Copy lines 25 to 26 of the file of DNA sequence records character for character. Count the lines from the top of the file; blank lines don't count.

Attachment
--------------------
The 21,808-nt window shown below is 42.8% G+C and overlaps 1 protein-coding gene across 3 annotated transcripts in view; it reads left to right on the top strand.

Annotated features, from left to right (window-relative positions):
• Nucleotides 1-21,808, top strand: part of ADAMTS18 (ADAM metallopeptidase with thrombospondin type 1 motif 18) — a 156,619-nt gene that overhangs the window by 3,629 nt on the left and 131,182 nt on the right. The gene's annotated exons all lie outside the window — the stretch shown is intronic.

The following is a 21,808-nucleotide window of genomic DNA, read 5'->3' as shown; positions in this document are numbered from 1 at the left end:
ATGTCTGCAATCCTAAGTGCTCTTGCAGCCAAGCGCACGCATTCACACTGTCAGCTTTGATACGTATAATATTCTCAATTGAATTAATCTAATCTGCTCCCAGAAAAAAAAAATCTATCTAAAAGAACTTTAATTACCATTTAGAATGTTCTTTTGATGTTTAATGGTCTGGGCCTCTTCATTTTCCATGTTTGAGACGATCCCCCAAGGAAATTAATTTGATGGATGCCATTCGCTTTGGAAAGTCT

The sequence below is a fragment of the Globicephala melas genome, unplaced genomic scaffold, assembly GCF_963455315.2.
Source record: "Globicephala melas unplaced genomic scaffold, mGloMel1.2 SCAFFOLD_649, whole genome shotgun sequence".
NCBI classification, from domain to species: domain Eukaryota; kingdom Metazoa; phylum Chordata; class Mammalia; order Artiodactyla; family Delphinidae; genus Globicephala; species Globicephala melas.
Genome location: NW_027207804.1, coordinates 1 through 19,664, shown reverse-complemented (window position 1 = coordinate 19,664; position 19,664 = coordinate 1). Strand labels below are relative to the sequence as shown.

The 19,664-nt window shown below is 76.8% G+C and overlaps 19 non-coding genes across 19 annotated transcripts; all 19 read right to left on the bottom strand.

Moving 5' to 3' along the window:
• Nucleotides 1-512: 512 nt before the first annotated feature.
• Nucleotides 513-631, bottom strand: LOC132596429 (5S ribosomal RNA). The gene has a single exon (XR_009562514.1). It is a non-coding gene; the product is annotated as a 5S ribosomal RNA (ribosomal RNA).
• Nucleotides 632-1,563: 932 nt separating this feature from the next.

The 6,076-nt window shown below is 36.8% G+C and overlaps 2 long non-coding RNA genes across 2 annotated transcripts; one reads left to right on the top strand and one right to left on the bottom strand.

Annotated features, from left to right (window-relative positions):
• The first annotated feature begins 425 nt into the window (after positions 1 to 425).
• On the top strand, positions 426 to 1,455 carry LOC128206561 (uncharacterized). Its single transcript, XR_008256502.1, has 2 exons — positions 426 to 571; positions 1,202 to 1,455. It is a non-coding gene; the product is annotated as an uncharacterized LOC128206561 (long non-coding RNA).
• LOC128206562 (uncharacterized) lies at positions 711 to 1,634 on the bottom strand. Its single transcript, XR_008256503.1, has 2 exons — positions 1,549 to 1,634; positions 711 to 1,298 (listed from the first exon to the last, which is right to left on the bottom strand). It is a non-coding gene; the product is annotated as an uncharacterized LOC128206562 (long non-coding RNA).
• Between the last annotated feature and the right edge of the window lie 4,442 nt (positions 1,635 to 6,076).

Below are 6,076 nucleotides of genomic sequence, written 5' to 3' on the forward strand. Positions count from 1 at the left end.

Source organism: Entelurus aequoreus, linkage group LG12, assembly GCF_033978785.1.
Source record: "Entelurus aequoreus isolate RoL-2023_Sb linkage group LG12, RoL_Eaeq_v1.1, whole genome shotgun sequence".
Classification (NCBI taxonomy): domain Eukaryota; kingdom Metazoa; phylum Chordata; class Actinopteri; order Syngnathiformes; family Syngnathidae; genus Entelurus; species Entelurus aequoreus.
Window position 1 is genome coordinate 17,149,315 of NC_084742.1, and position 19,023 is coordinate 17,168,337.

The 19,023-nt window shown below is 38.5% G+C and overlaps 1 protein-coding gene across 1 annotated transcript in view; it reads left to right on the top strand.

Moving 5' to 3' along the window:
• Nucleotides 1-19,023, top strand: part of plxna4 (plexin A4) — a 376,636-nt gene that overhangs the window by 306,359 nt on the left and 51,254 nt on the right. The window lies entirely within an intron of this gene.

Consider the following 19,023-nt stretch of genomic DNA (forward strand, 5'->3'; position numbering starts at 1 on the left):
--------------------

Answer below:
Window position 1 is genome coordinate 17,149,315 of NC_084742.1, and position 19,023 is coordinate 17,168,337.

The 19,023-nt window shown below is 38.5% G+C and overlaps 1 protein-coding gene across 1 annotated transcript in view; it reads left to right on the top strand.